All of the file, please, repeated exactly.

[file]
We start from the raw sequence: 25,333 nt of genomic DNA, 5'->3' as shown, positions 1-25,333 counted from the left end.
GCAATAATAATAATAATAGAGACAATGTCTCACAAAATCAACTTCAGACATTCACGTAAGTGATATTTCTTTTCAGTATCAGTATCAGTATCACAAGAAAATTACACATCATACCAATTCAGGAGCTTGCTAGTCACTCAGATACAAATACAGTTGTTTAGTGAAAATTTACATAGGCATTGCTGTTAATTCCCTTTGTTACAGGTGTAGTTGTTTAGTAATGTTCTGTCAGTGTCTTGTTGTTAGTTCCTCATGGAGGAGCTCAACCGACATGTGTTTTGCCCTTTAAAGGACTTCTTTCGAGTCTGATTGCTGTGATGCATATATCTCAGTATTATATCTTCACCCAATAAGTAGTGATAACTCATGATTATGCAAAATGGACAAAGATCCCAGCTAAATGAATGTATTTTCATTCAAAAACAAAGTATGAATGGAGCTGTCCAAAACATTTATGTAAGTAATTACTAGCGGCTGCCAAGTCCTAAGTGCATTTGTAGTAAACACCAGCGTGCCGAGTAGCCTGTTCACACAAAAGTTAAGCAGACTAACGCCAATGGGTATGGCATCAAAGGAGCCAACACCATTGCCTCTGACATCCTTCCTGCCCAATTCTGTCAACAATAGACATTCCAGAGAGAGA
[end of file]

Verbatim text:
We start from the raw sequence: 25,333 nt of genomic DNA, 5'->3' as shown, positions 1-25,333 counted from the left end.
GCAATAATAATAATAATAGAGACAATGTCTCACAAAATCAACTTCAGACATTCACGTAAGTGATATTTCTTTTCAGTATCAGTATCAGTATCACAAGAAAATTACACATCATACCAATTCAGGAGCTTGCTAGTCACTCAGATACAAATACAGTTGTTTAGTGAAAATTTACATAGGCATTGCTGTTAATTCCCTTTGTTACAGGTGTAGTTGTTTAGTAATGTTCTGTCAGTGTCTTGTTGTTAGTTCCTCATGGAGGAGCTCAACCGACATGTGTTTTGCCCTTTAAAGGACTTCTTTCGAGTCTGATTGCTGTGATGCATATATCTCAGTATTATATCTTCACCCAATAAGTAGTGATAACTCATGATTATGCAAAATGGACAAAGATCCCAGCTAAATGAATGTATTTTCATTCAAAAACAAAGTATGAATGGAGCTGTCCAAAACATTTATGTAAGTAATTACTAGCGGCTGCCAAGTCCTAAGTGCATTTGTAGTAAACACCAGCGTGCCGAGTAGCCTGTTCACACAAAAGTTAAGCAGACTAACGCCAATGGGTATGGCATCAAAGGAGCCAACACCATTGCCTCTGACATCCTTCCTGCCCAATTCTGTCAACAATAGACATTCCAGAGAGAGA